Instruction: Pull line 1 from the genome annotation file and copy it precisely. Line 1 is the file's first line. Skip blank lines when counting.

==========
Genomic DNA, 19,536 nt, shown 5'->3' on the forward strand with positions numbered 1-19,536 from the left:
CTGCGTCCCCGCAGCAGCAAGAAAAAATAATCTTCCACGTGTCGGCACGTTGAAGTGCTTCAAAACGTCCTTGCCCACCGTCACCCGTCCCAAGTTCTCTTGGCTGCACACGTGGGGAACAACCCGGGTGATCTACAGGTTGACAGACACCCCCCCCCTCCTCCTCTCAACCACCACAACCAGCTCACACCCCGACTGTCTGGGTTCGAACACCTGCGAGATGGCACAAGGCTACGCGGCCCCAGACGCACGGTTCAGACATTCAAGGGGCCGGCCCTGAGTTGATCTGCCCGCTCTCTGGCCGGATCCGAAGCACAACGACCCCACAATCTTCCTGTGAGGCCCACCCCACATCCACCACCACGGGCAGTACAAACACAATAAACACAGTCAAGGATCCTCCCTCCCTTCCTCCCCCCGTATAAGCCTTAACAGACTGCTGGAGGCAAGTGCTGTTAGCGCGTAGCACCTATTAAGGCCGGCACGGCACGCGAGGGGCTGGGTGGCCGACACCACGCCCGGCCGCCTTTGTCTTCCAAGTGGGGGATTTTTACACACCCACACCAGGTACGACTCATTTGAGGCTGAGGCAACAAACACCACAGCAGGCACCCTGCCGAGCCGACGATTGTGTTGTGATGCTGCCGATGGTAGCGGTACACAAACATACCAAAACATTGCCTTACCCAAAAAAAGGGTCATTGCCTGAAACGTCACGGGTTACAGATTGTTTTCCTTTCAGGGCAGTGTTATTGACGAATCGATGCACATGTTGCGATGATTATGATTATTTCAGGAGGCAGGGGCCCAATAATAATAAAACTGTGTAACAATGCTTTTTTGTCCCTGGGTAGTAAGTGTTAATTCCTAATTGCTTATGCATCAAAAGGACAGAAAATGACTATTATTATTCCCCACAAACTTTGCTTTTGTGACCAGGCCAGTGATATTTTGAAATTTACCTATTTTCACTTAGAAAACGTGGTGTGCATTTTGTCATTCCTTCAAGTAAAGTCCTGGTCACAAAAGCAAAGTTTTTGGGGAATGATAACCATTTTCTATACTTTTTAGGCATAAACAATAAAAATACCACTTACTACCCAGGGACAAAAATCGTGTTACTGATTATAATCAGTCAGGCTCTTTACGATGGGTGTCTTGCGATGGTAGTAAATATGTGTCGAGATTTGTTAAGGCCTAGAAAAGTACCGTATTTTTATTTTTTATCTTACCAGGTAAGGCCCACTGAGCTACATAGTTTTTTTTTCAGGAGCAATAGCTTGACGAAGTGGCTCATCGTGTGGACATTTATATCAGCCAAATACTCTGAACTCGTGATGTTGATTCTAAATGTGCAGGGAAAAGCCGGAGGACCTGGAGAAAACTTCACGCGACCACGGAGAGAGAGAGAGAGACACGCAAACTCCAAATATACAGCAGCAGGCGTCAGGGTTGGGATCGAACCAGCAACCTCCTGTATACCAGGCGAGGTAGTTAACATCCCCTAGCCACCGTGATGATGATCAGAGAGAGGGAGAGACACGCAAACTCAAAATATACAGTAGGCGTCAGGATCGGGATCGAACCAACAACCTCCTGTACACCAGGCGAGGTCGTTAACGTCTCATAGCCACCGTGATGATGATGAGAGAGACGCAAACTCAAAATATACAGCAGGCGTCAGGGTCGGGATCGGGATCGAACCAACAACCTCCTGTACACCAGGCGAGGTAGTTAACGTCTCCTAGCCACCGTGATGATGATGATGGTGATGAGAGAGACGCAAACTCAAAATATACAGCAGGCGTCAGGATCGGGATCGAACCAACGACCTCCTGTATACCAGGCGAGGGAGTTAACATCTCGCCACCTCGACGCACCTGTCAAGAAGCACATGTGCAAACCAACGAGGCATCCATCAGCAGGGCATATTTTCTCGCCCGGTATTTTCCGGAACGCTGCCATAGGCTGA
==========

Genomic DNA, 19,536 nt, shown 5'->3' on the forward strand with positions numbered 1-19,536 from the left: